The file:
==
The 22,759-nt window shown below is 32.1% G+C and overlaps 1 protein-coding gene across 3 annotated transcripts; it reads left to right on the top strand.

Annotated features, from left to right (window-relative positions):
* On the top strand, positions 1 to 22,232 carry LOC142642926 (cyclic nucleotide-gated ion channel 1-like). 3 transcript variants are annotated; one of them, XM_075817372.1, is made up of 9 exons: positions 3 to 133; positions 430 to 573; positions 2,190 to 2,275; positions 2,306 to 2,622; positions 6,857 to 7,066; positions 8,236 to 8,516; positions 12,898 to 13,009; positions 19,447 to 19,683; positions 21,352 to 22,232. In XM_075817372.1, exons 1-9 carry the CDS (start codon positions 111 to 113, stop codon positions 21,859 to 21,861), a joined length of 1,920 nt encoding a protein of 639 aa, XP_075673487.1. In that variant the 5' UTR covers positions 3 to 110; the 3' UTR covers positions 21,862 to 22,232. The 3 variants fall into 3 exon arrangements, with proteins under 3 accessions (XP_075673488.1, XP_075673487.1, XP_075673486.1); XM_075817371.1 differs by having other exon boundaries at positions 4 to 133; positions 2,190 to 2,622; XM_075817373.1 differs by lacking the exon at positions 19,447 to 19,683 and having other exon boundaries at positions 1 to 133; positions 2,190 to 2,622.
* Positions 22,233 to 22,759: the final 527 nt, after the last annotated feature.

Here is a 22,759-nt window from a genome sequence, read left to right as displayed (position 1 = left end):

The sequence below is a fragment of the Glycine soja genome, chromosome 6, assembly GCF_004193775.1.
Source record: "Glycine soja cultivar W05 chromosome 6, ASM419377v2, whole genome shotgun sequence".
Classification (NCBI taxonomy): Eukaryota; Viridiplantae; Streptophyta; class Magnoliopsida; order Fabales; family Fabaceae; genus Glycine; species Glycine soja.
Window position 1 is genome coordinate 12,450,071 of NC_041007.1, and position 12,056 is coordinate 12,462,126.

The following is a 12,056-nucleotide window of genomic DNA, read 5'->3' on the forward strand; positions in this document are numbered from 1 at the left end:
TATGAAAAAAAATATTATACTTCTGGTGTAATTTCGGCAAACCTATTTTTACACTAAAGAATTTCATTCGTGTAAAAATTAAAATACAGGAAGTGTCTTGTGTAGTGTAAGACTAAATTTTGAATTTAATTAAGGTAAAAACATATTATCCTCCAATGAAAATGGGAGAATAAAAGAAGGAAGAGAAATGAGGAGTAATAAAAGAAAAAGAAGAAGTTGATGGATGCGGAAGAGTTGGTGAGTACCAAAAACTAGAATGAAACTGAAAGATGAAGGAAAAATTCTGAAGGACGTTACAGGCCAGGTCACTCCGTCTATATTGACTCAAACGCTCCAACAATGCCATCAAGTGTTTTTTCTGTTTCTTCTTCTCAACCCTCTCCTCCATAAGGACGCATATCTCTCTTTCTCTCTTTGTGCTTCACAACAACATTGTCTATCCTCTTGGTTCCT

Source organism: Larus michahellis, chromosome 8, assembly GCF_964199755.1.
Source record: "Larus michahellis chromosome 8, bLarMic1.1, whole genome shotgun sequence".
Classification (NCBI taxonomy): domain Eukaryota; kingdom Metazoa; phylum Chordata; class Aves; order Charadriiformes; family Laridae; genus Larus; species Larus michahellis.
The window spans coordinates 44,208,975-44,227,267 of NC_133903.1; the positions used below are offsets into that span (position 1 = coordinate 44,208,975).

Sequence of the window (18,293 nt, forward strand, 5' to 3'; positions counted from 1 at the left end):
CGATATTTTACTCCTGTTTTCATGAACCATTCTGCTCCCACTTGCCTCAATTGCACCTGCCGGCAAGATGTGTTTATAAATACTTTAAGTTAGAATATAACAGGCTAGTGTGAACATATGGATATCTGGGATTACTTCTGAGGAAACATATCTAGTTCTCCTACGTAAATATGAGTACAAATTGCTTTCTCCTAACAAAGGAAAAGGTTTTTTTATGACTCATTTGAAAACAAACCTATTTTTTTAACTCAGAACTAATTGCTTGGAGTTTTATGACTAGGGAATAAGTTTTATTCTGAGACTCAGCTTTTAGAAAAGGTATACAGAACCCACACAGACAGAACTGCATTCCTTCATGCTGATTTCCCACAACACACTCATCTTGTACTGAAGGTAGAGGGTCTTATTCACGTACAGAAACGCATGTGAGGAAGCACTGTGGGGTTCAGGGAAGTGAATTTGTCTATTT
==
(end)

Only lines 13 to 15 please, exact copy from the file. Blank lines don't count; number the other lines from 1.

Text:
Source record: "Larus michahellis chromosome 8, bLarMic1.1, whole genome shotgun sequence".
Classification (NCBI taxonomy): domain Eukaryota; kingdom Metazoa; phylum Chordata; class Aves; order Charadriiformes; family Laridae; genus Larus; species Larus michahellis.
The window spans coordinates 44,208,975-44,227,267 of NC_133903.1; the positions used below are offsets into that span (position 1 = coordinate 44,208,975).